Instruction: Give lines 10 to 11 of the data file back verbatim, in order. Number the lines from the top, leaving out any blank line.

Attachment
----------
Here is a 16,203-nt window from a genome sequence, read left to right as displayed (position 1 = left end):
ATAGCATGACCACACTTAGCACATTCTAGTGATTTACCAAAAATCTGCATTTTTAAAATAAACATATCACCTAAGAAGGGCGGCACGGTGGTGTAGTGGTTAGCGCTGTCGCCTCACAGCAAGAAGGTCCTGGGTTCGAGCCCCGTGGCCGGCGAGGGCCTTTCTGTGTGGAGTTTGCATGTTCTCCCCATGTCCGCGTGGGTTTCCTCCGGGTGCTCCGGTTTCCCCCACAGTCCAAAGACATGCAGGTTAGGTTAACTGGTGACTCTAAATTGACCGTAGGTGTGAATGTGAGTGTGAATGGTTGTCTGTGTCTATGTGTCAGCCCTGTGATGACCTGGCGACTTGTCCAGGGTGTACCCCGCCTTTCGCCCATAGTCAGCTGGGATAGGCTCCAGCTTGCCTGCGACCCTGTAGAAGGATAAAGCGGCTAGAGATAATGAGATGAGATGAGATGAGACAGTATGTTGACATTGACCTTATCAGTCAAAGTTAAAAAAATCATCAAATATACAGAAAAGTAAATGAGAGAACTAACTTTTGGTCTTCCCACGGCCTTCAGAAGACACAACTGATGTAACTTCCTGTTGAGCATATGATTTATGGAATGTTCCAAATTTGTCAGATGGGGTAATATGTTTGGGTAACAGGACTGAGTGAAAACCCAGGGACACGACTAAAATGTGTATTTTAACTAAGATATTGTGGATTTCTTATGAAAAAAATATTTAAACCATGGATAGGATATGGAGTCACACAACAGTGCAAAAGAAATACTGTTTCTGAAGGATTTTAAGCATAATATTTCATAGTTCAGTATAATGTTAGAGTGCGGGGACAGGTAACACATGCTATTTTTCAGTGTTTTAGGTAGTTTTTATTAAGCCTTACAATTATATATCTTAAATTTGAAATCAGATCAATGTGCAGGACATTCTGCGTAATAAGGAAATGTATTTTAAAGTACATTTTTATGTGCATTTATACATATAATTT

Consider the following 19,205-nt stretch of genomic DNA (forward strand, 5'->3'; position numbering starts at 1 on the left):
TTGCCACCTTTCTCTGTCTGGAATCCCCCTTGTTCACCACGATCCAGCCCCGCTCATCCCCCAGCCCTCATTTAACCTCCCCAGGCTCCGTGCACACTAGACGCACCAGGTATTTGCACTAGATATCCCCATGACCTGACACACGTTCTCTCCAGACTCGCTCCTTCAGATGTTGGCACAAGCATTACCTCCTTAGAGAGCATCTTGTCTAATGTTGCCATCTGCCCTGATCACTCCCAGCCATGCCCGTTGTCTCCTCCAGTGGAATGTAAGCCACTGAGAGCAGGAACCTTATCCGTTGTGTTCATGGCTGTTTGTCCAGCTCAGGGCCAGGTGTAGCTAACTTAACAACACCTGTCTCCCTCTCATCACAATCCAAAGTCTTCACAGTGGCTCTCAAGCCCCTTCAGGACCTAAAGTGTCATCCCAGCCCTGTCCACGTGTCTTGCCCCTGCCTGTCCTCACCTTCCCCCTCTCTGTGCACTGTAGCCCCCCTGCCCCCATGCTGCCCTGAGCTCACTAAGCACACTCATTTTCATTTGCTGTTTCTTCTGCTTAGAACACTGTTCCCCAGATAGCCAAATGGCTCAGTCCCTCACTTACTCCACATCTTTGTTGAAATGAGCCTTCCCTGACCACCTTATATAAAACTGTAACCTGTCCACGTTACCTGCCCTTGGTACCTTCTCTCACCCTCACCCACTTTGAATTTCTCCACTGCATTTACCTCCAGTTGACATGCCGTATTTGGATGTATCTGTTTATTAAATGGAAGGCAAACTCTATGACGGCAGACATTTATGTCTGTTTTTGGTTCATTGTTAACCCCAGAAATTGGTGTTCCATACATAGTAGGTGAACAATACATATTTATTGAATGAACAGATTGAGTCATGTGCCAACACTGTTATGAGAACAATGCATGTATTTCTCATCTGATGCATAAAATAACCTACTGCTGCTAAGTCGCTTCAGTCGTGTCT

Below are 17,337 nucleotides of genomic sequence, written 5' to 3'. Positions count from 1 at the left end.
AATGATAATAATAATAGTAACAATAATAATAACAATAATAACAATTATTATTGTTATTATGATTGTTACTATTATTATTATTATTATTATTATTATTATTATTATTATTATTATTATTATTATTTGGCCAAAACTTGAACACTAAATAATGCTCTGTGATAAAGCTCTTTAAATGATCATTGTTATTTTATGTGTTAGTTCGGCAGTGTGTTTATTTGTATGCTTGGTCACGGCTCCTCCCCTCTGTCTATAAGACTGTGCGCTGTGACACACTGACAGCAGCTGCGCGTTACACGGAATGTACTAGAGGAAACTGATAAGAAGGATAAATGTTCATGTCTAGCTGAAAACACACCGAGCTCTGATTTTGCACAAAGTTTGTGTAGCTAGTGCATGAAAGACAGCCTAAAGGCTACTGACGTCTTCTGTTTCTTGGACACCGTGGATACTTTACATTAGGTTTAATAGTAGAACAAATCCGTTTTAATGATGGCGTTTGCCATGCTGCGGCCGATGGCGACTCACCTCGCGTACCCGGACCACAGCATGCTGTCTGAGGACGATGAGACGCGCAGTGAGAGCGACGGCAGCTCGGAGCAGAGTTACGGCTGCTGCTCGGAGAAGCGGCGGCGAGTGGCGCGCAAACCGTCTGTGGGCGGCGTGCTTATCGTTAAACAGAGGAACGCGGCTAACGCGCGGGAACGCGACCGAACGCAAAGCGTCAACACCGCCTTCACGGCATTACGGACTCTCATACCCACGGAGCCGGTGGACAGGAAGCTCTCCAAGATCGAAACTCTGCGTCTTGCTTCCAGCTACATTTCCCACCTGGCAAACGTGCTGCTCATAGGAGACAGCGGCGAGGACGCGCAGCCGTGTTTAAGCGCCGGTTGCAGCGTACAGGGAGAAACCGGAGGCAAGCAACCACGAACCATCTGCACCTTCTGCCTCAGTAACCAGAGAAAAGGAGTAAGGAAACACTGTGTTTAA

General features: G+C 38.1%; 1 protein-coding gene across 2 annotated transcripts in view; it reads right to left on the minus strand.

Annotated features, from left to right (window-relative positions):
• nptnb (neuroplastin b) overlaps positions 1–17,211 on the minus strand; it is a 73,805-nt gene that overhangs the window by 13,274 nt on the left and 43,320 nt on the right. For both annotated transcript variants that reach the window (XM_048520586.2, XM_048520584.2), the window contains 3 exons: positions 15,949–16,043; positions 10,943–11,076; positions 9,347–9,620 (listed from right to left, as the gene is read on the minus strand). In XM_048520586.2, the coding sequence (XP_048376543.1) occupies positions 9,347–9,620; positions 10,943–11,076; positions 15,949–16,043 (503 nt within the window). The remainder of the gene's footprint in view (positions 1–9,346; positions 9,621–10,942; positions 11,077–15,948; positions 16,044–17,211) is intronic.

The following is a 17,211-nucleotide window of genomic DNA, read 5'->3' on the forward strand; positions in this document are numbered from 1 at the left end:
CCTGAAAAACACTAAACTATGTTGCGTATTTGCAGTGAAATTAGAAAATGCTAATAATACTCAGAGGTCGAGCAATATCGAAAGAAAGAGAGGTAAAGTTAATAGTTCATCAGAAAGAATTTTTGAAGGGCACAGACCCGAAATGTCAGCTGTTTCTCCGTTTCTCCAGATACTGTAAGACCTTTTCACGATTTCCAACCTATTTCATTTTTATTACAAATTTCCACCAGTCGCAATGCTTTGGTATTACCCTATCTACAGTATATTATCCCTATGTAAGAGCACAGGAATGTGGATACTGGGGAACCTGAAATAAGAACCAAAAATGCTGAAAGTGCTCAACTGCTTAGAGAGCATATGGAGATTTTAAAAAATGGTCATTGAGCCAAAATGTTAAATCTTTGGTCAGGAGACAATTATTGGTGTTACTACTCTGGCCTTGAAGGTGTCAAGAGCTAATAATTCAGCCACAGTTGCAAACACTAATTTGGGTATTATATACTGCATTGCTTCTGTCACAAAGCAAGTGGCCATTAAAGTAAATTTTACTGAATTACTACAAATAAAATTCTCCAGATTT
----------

The following is a 17,211-nucleotide window of genomic DNA, read 5'->3' on the forward strand; positions in this document are numbered from 1 at the left end:
CCTGAAAAACACTAAACTATGTTGCGTATTTGCAGTGAAATTAGAAAATGCTAATAATACTCAGAGGTCGAGCAATATCGAAAGAAAGAGAGGTAAAGTTAATAGTTCATCAGAAAGAATTTTTGAAGGGCACAGACCCGAAATGTCAGCTGTTTCTCCGTTTCTCCAGATACTGTAAGACCTTTTCACGATTTCCAACCTATTTCATTTTTATTACAAATTTCCACCAGTCGCAATGCTTTGGTATTACCCTATCTACAGTATATTATCCCTATGTAAGAGCACAGGAATGTGGATACTGGGGAACCTGAAATAAGAACCAAAAATGCTGAAAGTGCTCAACTGCTTAGAGAGCATATGGAGATTTTAAAAAATGGTCATTGAGCCAAAATGTTAAATCTTTGGTCAGGAGACAATTATTGGTGTTACTACTCTGGCCTTGAAGGTGTCAAGAGCTAATAATTCAGCCACAGTTGCAAACACTAATTTGGGTATTATATACTGCATTGCTTCTGTCACAAAGCAAGTGGCCATTAAAGTAAATTTTACTGAATTACTACAAATAAAATTCTCCAGATTT